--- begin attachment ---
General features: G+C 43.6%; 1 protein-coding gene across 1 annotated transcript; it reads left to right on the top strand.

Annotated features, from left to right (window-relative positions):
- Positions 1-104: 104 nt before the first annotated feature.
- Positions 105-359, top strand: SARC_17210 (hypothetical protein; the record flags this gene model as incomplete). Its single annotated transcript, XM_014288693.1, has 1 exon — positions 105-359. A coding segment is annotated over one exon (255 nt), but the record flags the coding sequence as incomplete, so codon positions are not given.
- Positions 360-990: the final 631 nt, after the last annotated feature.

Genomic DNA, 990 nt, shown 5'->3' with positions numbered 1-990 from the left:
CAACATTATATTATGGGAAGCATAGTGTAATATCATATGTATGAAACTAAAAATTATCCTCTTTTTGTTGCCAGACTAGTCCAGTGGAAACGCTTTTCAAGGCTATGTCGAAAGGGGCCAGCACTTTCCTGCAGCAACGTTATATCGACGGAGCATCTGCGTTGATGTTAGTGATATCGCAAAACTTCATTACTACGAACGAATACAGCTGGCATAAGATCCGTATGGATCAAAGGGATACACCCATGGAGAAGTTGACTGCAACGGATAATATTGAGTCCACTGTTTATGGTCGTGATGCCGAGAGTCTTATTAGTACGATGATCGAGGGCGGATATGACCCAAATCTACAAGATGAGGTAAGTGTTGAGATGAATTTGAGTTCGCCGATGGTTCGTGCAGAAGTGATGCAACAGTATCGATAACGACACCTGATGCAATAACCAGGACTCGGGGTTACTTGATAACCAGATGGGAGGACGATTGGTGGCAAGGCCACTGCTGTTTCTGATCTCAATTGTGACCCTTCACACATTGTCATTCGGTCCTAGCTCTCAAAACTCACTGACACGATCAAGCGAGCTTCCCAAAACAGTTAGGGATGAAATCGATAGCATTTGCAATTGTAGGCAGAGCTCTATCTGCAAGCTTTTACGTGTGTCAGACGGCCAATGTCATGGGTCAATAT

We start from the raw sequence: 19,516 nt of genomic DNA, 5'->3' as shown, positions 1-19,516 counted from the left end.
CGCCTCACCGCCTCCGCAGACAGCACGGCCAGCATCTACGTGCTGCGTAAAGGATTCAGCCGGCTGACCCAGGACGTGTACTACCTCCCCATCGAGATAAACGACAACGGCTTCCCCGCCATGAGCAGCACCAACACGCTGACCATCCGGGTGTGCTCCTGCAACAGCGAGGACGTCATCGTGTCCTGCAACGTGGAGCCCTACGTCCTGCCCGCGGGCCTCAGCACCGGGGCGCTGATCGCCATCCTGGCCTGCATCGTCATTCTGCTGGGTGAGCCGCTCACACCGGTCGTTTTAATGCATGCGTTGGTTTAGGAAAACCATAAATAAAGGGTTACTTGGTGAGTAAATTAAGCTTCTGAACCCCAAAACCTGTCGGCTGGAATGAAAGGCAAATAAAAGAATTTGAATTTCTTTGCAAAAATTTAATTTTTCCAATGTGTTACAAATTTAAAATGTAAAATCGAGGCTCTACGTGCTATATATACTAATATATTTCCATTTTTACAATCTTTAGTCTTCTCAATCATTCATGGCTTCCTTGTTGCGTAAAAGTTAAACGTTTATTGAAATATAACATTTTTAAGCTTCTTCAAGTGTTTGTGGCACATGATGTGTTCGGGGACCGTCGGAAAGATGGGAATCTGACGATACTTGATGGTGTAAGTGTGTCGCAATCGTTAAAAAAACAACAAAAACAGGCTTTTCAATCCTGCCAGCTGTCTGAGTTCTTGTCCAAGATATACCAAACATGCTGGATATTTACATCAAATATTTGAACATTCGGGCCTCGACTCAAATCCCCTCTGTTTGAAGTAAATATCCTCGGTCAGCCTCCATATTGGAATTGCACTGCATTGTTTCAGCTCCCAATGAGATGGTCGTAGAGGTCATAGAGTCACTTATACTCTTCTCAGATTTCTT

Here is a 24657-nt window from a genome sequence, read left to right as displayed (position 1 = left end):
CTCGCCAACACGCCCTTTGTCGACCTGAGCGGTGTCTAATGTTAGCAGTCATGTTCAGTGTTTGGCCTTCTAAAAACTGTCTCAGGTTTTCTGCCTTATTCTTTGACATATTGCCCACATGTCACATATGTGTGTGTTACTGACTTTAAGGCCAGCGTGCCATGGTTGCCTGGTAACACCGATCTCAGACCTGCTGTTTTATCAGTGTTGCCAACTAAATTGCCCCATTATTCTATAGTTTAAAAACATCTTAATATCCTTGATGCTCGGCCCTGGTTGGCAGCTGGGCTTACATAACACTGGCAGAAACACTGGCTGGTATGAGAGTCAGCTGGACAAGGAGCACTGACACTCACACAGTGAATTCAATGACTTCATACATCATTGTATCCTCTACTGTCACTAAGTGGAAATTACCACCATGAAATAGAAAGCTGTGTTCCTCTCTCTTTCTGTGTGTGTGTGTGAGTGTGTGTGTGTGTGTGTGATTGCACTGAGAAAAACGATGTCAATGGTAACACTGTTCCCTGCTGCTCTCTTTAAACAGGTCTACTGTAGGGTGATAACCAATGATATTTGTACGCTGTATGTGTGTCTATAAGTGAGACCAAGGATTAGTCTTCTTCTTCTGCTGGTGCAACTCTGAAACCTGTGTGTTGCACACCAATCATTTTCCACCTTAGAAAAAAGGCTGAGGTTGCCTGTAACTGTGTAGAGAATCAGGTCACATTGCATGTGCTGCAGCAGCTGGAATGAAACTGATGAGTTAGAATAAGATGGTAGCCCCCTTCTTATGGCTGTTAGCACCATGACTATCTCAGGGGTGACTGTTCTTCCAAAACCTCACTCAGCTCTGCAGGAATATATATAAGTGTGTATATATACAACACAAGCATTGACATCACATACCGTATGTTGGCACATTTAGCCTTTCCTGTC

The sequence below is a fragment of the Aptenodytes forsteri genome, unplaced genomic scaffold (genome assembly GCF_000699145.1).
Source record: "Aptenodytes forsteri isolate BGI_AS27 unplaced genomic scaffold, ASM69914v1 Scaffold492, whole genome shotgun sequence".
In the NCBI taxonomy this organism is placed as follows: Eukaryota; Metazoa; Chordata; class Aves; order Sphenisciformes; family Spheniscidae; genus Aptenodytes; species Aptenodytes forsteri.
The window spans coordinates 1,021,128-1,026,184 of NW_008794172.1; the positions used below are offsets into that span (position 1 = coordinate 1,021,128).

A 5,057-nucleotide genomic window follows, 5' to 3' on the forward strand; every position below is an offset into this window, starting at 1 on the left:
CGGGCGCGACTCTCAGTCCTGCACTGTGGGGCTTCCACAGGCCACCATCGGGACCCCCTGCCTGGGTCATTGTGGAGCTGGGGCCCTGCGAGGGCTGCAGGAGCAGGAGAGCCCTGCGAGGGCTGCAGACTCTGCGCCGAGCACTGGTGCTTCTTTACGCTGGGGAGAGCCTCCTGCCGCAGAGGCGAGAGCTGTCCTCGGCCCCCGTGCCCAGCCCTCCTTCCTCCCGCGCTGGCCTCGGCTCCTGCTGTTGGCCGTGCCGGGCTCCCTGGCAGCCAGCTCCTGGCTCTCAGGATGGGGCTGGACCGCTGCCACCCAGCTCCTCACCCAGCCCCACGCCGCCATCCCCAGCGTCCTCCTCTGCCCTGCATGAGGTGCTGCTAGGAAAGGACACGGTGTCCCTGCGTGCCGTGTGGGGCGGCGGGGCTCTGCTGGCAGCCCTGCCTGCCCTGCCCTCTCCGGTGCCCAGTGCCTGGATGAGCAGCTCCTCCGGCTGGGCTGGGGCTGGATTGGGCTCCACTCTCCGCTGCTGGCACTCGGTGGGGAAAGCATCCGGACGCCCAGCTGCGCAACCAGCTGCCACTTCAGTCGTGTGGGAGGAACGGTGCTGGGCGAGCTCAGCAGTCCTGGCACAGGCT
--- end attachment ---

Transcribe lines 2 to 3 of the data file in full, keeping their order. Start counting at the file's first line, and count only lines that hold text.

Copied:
Annotated features, from left to right (window-relative positions):
- Positions 1-104: 104 nt before the first annotated feature.